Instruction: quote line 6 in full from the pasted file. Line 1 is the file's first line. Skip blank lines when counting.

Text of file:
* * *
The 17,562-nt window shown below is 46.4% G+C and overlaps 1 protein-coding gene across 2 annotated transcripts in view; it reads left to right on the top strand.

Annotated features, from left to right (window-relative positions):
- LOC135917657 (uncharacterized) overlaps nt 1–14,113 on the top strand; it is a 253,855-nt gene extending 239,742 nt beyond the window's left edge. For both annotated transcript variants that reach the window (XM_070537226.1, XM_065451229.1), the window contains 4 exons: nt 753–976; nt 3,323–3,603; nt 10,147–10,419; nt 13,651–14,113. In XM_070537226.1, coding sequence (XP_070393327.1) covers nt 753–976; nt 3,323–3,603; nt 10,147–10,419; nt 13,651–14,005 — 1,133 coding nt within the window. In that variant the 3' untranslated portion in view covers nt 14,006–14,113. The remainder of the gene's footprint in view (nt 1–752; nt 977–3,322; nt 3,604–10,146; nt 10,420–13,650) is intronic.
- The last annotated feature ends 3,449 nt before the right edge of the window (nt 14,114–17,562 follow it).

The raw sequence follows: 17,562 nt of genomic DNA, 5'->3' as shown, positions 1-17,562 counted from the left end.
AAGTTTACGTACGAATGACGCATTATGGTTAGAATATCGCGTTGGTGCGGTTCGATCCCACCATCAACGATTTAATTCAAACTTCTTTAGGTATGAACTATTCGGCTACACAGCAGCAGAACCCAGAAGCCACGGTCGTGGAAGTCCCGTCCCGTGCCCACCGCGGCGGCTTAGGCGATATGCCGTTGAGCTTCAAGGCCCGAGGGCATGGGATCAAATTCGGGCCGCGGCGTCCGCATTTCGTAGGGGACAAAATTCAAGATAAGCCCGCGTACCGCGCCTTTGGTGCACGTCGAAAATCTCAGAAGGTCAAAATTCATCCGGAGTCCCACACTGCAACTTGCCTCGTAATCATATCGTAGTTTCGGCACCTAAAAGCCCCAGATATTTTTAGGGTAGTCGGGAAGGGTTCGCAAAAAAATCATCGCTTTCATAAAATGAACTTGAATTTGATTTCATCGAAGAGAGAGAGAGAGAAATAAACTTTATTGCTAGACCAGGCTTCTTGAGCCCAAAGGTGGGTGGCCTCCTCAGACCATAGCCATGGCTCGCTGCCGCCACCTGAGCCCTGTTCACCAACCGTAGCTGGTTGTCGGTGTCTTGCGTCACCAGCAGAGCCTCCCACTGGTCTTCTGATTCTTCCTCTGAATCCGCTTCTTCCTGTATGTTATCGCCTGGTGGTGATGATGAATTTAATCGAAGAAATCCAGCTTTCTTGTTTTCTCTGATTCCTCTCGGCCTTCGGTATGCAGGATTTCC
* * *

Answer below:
AAGTTTACGTACGAATGACGCATTATGGTTAGAATATCGCGTTGGTGCGGTTCGATCCCACCATCAACGATTTAATTCAAACTTCTTTAGGTATGAACTATTCGGCTACACAGCAGCAGAACCCAGAAGCCACGGTCGTGGAAGTCCCGTCCCGTGCCCACCGCGGCGGCTTAGGCGATATGCCGTTGAGCTTCAAGGCCCGAGGGCATGGGATCAAATTCGGGCCGCGGCGTCCGCATTTCGTAGGGGACAAAATTCAAGATAAGCCCGCGTACCGCGCCTTTGGTGCACGTCGAAAATCTCAGAAGGTCAAAATTCATCCGGAGTCCCACACTGCAACTTGCCTCGTAATCATATCGTAGTTTCGGCACCTAAAAGCCCCAGATATTTTTAGGGTAGTCGGGAAGGGTTCGCAAAAAAATCATCGCTTTCATAAAATGAACTTGAATTTGATTTCATCGAAGAGAGAGAGAGAGAAATAAACTTTATTGCTAGACCAGGCTTCTTGAGCCCAAAGGTGGGTGGCCTCCTCAGACCATAGCCATGGCTCGCTGCCGCCACCTGAGCCCTGTTCACCAACCGTAGCTGGTTGTCGGTGTCTTGCGTCACCAGCAGAGCCTCCCACTGGTCTTCTGATTCTTCCTCTGAATCCGCTTCTTCCTGTATGTTATCGCCTGGTGGTGATGATGAATTTAATCGAAGAAATCCAGCTTTCTTGTTTTCTCTGATTCCTCTCGGCCTTCGGTATGCAGGATTTCC